NJ botanist hopes to boost awareness of North American fruit known as pawpaw

It’s autumn in New Jersey and it is time to head out to a local farm where a delicious native fruit grows.
No, it’s not apples, but a fruit known as pawpaw.
Never heard of the pawpaw? Most New Jersey residents haven’t either. News 12’s Brian Donohue says that it almost tastes like a combination of a mango and a banana.
Unlike apples, pawpaw are native to a wide swath of North America, including New Jersey. It is North America’s largest fruit.
The “Johnny Appleseed” of pawpaw in New Jersey is Charlie West, a Rutgers-trained botanist.
“I grew up in Ohio where they were wild on the farm. I can remember when I was probably 4, 5, 6 years old, going with my bother back to the edge of the woods where they were growing and we would pick them,” West says.
West has 100 pawpaw trees growing on his 35-acre Branchburg farm. He also sells pawpaw trees from his nursery.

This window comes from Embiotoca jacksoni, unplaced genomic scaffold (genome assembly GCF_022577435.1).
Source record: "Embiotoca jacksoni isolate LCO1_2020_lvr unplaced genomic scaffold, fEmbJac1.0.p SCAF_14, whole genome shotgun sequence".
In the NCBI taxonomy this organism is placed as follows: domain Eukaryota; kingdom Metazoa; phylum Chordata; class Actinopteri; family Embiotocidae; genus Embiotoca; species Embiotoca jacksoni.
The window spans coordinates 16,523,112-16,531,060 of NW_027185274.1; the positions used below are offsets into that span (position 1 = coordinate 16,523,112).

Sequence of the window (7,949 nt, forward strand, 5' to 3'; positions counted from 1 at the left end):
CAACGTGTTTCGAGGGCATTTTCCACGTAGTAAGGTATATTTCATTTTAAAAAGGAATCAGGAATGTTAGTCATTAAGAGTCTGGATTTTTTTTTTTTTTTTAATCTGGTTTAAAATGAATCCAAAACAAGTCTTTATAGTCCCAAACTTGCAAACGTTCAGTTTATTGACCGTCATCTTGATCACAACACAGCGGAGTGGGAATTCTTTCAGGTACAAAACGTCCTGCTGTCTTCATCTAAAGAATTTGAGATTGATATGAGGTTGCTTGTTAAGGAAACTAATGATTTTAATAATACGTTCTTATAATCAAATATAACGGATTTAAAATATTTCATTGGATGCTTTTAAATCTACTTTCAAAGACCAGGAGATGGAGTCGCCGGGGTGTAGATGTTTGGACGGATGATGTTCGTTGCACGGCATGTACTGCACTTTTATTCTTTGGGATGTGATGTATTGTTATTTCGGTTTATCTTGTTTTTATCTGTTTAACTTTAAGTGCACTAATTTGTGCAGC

“Basically no diseases. The Japanese beetle did not touch them. The spotted lanternfly doesn’t seem to like them,” West says.
Many New Jersey residents are unfamiliar with the fruit, and West says that he wants to change that. He says that pawpaw likely did not have huge commercial success because the fruit doesn’t ship well.
“Very big demand compared to even five years ago,” West says.
But one thing to note is that some studies have found that pawpaw contain a small amount of naturally occurring neurotoxins, which suggests that one may want to use caution about eating large amounts of the fruit.